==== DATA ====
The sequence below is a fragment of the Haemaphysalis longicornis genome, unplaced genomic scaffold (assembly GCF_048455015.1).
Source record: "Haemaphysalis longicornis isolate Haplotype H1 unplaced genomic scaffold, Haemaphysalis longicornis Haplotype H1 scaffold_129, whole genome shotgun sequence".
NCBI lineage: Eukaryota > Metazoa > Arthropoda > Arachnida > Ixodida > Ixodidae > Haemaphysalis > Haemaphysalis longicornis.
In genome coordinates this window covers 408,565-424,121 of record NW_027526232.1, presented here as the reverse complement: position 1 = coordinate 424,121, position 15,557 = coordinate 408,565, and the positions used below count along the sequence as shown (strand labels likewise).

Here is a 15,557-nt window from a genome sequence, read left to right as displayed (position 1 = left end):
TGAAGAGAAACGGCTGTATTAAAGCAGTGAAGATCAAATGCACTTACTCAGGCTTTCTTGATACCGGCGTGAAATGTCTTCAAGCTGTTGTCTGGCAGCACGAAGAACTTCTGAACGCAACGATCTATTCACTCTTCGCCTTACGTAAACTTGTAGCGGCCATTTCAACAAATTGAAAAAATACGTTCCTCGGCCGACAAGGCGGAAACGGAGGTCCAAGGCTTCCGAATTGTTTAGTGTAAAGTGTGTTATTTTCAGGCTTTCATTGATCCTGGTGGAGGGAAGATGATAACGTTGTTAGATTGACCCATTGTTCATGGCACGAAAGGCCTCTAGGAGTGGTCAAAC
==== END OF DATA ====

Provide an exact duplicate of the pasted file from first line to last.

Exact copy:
The sequence below is a fragment of the Haemaphysalis longicornis genome, unplaced genomic scaffold (assembly GCF_048455015.1).
Source record: "Haemaphysalis longicornis isolate Haplotype H1 unplaced genomic scaffold, Haemaphysalis longicornis Haplotype H1 scaffold_129, whole genome shotgun sequence".
NCBI lineage: Eukaryota > Metazoa > Arthropoda > Arachnida > Ixodida > Ixodidae > Haemaphysalis > Haemaphysalis longicornis.
In genome coordinates this window covers 408,565-424,121 of record NW_027526232.1, presented here as the reverse complement: position 1 = coordinate 424,121, position 15,557 = coordinate 408,565, and the positions used below count along the sequence as shown (strand labels likewise).

Here is a 15,557-nt window from a genome sequence, read left to right as displayed (position 1 = left end):
TGAAGAGAAACGGCTGTATTAAAGCAGTGAAGATCAAATGCACTTACTCAGGCTTTCTTGATACCGGCGTGAAATGTCTTCAAGCTGTTGTCTGGCAGCACGAAGAACTTCTGAACGCAACGATCTATTCACTCTTCGCCTTACGTAAACTTGTAGCGGCCATTTCAACAAATTGAAAAAATACGTTCCTCGGCCGACAAGGCGGAAACGGAGGTCCAAGGCTTCCGAATTGTTTAGTGTAAAGTGTGTTATTTTCAGGCTTTCATTGATCCTGGTGGAGGGAAGATGATAACGTTGTTAGATTGACCCATTGTTCATGGCACGAAAGGCCTCTAGGAGTGGTCAAAC